March 13th, 2015 // 11:02 am @ Oliver DeMille
A Major Change in America
We have a trust crisis in America. Specifically, we don’t trust our major institutions. For example, consider the current American view of government. A Gallup poll asked, “How much of the time do you think you can trust government in Washington to do what is right?”
The response? Only 19% of Americans highly trust government “most of the time.” And, a full 81% don’t trust the government to do the right thing most of the time. That’s huge.
In a 2013 Pew Research Center Poll, 53% of Americans said that the federal government “threatens their personal rights and freedoms.” In fact, for the most part, the more educated people are, the less they believe “Washington will do the right thing most of the time.”
When asked “which of the following will be the biggest threat to the country in the future: big business, big labor, or big government?,” only 26% said big business while 64% said big government. And 83% of Americans said they are “dissatisfied” with “the way the nation is being governed.”
But is doesn’t stop with Washington.
Trust and Angles
Only 25% of Americans have high “trust in the police,” the same amount as those who have great trust in churches/organized religion. A mere 17% have high trust in the medical system, and even less, 12%, have such trust in the public schools. The percentage with high trust in the banks is 10. As important as these institutions are in modern American life, these numbers are dismal.
Indeed, a mere 12% of Americans have high trust in the Supreme Court, only 14% in the presidency, and 4% in Congress. Only 10% have high trust in the criminal justice system, and only 10% have great trust in organized labor. Among adult Internet users in the United States, only 7% trust social media.
This lack of significant trust reflects a major shift in American views. For example, consider the following comparison of institutional trust in 2014 versus 1975 (Op Cit.):
|INSTITUTION||% OF AMERICANS WITH HIGH TRUST IN 1975||% OF AMERICANS WITH HIGH TRUST IN 2014|
|The Medical System||44||17|
|The Supreme Court||20||12|
Looking at this from another angle, only 19% of Americans really trust the federal government and only 19% have high trust in their state government. In other words, we see our state governments in the same negative light as Washington. And only 25% of Americans have high trust in their local governments.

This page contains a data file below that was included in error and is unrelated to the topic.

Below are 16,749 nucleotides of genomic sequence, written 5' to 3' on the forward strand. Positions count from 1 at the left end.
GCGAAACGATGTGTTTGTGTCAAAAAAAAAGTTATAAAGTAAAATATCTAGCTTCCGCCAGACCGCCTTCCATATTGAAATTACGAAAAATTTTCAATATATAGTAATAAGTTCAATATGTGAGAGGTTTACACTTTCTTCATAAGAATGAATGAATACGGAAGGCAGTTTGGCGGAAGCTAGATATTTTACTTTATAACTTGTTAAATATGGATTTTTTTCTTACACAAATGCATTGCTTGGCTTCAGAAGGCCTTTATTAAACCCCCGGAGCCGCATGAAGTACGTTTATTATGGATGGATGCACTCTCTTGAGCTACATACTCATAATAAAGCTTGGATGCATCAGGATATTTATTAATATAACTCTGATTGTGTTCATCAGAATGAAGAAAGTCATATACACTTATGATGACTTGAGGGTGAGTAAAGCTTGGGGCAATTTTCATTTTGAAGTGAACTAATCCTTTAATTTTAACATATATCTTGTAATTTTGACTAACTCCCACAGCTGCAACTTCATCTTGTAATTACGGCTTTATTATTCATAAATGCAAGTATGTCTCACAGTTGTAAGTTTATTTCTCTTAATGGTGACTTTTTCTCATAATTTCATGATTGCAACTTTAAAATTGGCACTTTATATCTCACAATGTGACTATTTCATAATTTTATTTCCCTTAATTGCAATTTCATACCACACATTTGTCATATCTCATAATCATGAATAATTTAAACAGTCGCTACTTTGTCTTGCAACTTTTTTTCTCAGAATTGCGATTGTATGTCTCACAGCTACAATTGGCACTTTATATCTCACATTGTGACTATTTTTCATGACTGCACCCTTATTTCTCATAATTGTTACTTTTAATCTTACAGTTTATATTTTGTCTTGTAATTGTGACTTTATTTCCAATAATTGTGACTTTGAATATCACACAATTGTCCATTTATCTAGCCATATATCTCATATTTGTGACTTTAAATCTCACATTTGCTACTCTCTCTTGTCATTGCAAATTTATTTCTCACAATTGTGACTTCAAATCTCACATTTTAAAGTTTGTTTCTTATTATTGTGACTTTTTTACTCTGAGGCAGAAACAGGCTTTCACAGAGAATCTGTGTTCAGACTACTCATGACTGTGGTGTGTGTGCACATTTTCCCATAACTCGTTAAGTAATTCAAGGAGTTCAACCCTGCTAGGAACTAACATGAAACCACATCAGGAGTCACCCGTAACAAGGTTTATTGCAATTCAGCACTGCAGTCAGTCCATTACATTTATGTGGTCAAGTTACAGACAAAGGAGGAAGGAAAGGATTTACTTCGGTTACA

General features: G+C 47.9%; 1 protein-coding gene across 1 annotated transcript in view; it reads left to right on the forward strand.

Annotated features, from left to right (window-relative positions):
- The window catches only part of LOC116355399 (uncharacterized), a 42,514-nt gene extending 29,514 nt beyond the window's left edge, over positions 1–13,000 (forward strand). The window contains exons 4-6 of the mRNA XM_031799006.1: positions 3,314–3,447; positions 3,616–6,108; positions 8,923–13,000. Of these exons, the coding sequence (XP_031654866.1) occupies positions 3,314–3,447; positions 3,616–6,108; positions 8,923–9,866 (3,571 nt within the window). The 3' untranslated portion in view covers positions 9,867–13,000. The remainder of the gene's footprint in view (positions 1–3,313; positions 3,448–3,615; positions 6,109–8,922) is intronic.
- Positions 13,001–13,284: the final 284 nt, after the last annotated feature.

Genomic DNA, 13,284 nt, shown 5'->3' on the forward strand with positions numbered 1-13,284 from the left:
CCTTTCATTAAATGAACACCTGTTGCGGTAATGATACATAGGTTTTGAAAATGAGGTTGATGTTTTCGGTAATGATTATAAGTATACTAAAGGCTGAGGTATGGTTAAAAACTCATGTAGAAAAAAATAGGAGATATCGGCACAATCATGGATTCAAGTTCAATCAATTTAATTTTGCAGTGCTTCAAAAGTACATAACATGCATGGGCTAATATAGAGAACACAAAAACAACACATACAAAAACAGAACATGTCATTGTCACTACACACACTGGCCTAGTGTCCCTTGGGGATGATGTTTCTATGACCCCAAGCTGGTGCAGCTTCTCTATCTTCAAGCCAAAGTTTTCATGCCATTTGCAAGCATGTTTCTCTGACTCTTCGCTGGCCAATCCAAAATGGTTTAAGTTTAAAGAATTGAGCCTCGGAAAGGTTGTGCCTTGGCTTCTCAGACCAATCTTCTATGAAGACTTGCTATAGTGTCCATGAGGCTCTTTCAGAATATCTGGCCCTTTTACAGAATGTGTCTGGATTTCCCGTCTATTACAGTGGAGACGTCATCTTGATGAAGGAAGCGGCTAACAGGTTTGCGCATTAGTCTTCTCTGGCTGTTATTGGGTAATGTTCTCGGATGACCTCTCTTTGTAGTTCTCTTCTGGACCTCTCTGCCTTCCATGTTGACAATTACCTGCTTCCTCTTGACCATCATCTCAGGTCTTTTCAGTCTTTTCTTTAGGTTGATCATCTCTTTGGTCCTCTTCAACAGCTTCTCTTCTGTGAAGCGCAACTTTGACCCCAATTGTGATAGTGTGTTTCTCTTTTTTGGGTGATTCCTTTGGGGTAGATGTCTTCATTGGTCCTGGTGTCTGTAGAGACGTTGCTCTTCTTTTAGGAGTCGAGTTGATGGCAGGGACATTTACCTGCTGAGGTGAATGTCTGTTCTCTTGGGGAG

If modern Americans don’t feel that they can trust their local or state governments, schools, the media, banks, Wall Street, the justice system, the police, the courts, Congress, the White House, the Internet, doctors, or churches—who can they trust?
The Status of an Era
As a 2015 TV Guide article put it: “A 2014 Harvard University poll revealed that only 11 percent of Millennials [those born between 1984 and 2001] trust the media to do the right thing most of the time.” And only 8% of Americans have high trust in the news they read on the Internet.
One area of more positive support: When asked to rate certain institutions as “positive” or “negative”, 95% of Americans ranked small business as positive and only 49% said big business was positive. The federal government was ranked positive by 46%, and “Entrepreneurs” by 84%.
In short, most people trust small businesses more than any other institution listed above, more than their local, state, or federal government or any branch of government, and more than the media, health care, public schools, banks, newspapers, the Internet, or churches.
What does this mean for our future? Can we solve our major national problems or overcome serious challenges without strong bonds of societal trust?
And, in fact, do such levels of distrust actually fuel additional problems? Is the mistrust itself a cause of deeper struggles? Meaning: will every difficulty quickly spin into crisis, simply because the level of suspicion and cynicism won’t allow us to come together and work toward constructive solutions? This isn’t just a Washington problem, it’s a true societal problem.
One thing is certain: the era of major trust in big institutions is clearly over.